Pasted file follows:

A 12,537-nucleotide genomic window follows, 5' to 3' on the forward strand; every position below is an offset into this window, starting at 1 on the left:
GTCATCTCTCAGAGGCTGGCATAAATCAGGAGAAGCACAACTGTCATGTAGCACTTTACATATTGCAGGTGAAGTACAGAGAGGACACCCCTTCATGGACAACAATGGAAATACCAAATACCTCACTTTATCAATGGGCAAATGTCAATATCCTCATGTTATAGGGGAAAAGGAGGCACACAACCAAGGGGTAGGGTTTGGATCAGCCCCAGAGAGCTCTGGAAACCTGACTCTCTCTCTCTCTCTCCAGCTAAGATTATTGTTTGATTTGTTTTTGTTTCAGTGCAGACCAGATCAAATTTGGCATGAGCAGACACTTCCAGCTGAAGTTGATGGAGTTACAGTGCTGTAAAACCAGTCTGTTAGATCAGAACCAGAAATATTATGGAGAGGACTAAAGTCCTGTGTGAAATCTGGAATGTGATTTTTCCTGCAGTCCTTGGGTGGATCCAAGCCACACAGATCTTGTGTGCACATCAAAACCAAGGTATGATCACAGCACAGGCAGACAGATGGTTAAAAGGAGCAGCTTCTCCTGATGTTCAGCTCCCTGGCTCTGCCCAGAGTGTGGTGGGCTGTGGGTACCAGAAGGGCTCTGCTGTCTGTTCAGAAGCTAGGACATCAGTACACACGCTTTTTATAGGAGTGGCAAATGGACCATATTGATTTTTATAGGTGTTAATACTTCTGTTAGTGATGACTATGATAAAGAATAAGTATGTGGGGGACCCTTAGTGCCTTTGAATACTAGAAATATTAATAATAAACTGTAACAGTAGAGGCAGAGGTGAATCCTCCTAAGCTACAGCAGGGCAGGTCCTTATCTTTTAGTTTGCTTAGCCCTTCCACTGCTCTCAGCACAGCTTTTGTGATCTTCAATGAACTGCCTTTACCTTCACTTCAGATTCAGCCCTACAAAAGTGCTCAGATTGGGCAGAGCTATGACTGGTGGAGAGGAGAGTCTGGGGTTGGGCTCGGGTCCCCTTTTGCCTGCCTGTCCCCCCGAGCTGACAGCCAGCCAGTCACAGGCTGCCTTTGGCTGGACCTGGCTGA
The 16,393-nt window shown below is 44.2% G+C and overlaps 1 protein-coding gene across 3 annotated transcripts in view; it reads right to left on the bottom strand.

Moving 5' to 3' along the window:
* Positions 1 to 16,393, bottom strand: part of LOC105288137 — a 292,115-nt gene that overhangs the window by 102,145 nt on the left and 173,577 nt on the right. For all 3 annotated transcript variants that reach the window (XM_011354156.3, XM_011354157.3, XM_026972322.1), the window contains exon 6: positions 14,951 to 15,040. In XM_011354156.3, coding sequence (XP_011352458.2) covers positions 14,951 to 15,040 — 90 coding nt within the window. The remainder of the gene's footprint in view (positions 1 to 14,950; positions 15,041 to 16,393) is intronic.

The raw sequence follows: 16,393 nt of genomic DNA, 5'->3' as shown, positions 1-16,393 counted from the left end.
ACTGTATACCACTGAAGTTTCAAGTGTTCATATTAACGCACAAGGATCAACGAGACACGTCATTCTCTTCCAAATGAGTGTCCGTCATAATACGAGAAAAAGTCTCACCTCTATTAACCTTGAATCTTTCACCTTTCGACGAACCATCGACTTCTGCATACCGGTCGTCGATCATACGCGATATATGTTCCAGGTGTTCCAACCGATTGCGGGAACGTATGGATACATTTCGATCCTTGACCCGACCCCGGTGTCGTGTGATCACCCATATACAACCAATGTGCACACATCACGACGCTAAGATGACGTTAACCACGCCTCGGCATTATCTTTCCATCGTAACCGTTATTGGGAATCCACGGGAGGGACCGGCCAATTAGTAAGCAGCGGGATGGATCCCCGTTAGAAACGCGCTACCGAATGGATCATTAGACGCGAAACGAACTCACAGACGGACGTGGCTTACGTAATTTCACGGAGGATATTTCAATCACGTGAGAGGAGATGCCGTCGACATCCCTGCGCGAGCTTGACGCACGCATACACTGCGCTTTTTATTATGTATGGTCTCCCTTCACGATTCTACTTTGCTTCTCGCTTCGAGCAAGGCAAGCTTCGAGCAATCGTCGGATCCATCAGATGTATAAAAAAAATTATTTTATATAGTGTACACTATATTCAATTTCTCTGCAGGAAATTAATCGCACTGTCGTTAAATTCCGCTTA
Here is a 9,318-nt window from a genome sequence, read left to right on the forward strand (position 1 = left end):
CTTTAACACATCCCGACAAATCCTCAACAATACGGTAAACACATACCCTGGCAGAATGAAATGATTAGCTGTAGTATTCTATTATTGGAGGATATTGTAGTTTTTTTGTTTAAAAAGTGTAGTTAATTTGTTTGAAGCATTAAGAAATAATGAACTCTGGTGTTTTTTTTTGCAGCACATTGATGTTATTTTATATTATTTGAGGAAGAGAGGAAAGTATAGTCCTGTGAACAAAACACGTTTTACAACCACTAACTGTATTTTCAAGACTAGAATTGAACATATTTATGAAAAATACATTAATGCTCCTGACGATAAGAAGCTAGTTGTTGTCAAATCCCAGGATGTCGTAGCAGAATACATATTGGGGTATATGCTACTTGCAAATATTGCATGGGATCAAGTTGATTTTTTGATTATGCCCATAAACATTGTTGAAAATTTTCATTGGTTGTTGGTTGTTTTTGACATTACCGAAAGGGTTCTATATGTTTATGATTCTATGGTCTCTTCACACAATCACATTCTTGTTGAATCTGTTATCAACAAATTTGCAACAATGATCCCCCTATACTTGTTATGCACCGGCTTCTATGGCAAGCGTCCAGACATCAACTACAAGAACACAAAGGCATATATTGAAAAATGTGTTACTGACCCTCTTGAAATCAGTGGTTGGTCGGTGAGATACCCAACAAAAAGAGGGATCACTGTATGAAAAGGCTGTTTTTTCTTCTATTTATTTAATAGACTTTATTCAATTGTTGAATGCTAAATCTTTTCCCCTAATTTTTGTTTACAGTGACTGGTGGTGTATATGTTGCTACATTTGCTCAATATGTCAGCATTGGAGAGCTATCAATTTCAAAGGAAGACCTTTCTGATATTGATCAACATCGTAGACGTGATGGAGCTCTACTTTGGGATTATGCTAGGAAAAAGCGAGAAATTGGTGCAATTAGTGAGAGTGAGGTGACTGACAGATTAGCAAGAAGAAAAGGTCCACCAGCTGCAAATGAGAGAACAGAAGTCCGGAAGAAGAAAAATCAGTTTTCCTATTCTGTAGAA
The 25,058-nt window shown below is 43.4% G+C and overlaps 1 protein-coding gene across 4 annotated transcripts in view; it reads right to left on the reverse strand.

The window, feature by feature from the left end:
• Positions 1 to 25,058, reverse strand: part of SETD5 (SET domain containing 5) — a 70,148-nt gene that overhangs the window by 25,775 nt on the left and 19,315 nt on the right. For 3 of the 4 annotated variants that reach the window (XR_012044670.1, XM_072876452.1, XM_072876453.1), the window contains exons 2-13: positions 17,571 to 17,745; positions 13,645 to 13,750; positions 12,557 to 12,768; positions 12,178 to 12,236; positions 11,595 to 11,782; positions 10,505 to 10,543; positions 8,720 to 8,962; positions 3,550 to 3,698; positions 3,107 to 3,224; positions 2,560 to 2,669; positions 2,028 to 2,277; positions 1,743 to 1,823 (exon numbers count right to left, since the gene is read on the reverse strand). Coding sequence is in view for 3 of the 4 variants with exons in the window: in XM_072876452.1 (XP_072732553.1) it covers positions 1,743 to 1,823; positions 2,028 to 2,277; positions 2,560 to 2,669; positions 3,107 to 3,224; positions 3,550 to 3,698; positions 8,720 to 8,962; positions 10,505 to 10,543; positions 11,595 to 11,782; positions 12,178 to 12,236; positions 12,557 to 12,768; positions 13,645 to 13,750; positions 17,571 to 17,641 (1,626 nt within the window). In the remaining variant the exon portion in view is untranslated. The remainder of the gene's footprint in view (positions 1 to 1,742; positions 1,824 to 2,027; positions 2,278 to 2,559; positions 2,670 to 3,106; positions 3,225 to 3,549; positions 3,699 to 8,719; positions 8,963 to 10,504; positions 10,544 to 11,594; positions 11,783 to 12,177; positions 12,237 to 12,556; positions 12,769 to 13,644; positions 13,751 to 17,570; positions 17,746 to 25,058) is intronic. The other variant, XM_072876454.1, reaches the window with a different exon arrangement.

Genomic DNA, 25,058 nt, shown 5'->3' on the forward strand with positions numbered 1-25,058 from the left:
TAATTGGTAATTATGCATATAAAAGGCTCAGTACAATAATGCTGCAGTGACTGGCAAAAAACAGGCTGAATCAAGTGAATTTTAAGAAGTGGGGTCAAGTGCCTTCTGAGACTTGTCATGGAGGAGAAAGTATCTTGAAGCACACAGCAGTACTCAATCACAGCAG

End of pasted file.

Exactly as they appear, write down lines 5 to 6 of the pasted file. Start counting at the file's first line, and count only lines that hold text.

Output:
* Positions 1 to 16,393, bottom strand: part of LOC105288137 — a 292,115-nt gene that overhangs the window by 102,145 nt on the left and 173,577 nt on the right. For all 3 annotated transcript variants that reach the window (XM_011354156.3, XM_011354157.3, XM_026972322.1), the window contains exon 6: positions 14,951 to 15,040. In XM_011354156.3, coding sequence (XP_011352458.2) covers positions 14,951 to 15,040 — 90 coding nt within the window. The remainder of the gene's footprint in view (positions 1 to 14,950; positions 15,041 to 16,393) is intronic.

The raw sequence follows: 16,393 nt of genomic DNA, 5'->3' as shown, positions 1-16,393 counted from the left end.